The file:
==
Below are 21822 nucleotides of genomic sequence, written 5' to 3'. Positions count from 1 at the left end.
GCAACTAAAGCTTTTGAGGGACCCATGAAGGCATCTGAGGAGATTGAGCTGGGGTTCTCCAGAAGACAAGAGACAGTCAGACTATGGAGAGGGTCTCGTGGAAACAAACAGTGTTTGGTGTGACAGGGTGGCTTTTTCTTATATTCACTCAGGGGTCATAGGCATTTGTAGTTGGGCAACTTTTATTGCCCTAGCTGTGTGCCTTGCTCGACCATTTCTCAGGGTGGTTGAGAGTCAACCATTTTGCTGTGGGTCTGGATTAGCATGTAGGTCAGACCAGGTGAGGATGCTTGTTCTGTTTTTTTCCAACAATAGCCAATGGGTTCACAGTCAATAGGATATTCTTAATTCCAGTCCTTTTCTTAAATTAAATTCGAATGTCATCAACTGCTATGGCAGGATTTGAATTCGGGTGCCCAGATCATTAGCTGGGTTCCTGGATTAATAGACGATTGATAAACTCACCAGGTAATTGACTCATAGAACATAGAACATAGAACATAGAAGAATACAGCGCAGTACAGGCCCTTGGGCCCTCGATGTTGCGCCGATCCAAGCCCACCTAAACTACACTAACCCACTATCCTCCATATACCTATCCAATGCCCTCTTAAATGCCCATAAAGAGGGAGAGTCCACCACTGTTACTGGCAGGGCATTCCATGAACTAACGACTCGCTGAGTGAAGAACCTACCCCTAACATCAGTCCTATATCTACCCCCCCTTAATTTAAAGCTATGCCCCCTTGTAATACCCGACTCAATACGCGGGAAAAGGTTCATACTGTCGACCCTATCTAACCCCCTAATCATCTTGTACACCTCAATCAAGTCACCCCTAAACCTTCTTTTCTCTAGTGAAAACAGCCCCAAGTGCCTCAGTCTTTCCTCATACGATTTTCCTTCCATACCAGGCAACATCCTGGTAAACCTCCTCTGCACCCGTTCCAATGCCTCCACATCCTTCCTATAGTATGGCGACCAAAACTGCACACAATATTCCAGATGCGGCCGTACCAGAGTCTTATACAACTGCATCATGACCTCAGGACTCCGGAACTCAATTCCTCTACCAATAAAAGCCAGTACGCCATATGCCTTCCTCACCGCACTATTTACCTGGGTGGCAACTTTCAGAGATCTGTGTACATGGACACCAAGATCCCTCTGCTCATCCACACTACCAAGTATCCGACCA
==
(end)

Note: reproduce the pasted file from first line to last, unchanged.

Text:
Below are 21822 nucleotides of genomic sequence, written 5' to 3'. Positions count from 1 at the left end.
GCAACTAAAGCTTTTGAGGGACCCATGAAGGCATCTGAGGAGATTGAGCTGGGGTTCTCCAGAAGACAAGAGACAGTCAGACTATGGAGAGGGTCTCGTGGAAACAAACAGTGTTTGGTGTGACAGGGTGGCTTTTTCTTATATTCACTCAGGGGTCATAGGCATTTGTAGTTGGGCAACTTTTATTGCCCTAGCTGTGTGCCTTGCTCGACCATTTCTCAGGGTGGTTGAGAGTCAACCATTTTGCTGTGGGTCTGGATTAGCATGTAGGTCAGACCAGGTGAGGATGCTTGTTCTGTTTTTTTCCAACAATAGCCAATGGGTTCACAGTCAATAGGATATTCTTAATTCCAGTCCTTTTCTTAAATTAAATTCGAATGTCATCAACTGCTATGGCAGGATTTGAATTCGGGTGCCCAGATCATTAGCTGGGTTCCTGGATTAATAGACGATTGATAAACTCACCAGGTAATTGACTCATAGAACATAGAACATAGAACATAGAAGAATACAGCGCAGTACAGGCCCTTGGGCCCTCGATGTTGCGCCGATCCAAGCCCACCTAAACTACACTAACCCACTATCCTCCATATACCTATCCAATGCCCTCTTAAATGCCCATAAAGAGGGAGAGTCCACCACTGTTACTGGCAGGGCATTCCATGAACTAACGACTCGCTGAGTGAAGAACCTACCCCTAACATCAGTCCTATATCTACCCCCCCTTAATTTAAAGCTATGCCCCCTTGTAATACCCGACTCAATACGCGGGAAAAGGTTCATACTGTCGACCCTATCTAACCCCCTAATCATCTTGTACACCTCAATCAAGTCACCCCTAAACCTTCTTTTCTCTAGTGAAAACAGCCCCAAGTGCCTCAGTCTTTCCTCATACGATTTTCCTTCCATACCAGGCAACATCCTGGTAAACCTCCTCTGCACCCGTTCCAATGCCTCCACATCCTTCCTATAGTATGGCGACCAAAACTGCACACAATATTCCAGATGCGGCCGTACCAGAGTCTTATACAACTGCATCATGACCTCAGGACTCCGGAACTCAATTCCTCTACCAATAAAAGCCAGTACGCCATATGCCTTCCTCACCGCACTATTTACCTGGGTGGCAACTTTCAGAGATCTGTGTACATGGACACCAAGATCCCTCTGCTCATCCACACTACCAAGTATCCGACCA